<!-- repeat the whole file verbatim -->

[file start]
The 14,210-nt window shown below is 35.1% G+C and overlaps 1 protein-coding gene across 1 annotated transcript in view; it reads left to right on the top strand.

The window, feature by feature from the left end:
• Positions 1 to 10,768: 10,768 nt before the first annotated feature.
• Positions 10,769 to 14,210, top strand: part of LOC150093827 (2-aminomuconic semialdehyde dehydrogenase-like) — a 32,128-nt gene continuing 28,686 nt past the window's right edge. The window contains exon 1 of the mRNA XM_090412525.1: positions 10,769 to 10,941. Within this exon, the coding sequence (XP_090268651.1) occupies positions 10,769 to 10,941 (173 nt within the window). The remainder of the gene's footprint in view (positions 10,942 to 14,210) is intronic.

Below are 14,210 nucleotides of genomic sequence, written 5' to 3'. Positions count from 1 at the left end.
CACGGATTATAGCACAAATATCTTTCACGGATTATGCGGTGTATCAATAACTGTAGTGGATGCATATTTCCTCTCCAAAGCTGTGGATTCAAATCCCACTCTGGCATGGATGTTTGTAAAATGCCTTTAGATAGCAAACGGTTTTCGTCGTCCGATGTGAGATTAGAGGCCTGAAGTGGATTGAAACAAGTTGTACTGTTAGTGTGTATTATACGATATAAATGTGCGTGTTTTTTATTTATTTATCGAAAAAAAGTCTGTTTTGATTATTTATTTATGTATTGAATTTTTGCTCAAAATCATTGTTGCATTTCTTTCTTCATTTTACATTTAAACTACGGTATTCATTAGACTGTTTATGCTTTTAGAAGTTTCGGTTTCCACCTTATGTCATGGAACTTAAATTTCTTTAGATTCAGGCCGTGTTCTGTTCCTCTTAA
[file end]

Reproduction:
The 14,210-nt window shown below is 35.1% G+C and overlaps 1 protein-coding gene across 1 annotated transcript in view; it reads left to right on the top strand.

The window, feature by feature from the left end:
• Positions 1 to 10,768: 10,768 nt before the first annotated feature.
• Positions 10,769 to 14,210, top strand: part of LOC150093827 (2-aminomuconic semialdehyde dehydrogenase-like) — a 32,128-nt gene continuing 28,686 nt past the window's right edge. The window contains exon 1 of the mRNA XM_090412525.1: positions 10,769 to 10,941. Within this exon, the coding sequence (XP_090268651.1) occupies positions 10,769 to 10,941 (173 nt within the window). The remainder of the gene's footprint in view (positions 10,942 to 14,210) is intronic.

Below are 14,210 nucleotides of genomic sequence, written 5' to 3'. Positions count from 1 at the left end.
CACGGATTATAGCACAAATATCTTTCACGGATTATGCGGTGTATCAATAACTGTAGTGGATGCATATTTCCTCTCCAAAGCTGTGGATTCAAATCCCACTCTGGCATGGATGTTTGTAAAATGCCTTTAGATAGCAAACGGTTTTCGTCGTCCGATGTGAGATTAGAGGCCTGAAGTGGATTGAAACAAGTTGTACTGTTAGTGTGTATTATACGATATAAATGTGCGTGTTTTTTATTTATTTATCGAAAAAAAGTCTGTTTTGATTATTTATTTATGTATTGAATTTTTGCTCAAAATCATTGTTGCATTTCTTTCTTCATTTTACATTTAAACTACGGTATTCATTAGACTGTTTATGCTTTTAGAAGTTTCGGTTTCCACCTTATGTCATGGAACTTAAATTTCTTTAGATTCAGGCCGTGTTCTGTTCCTCTTAA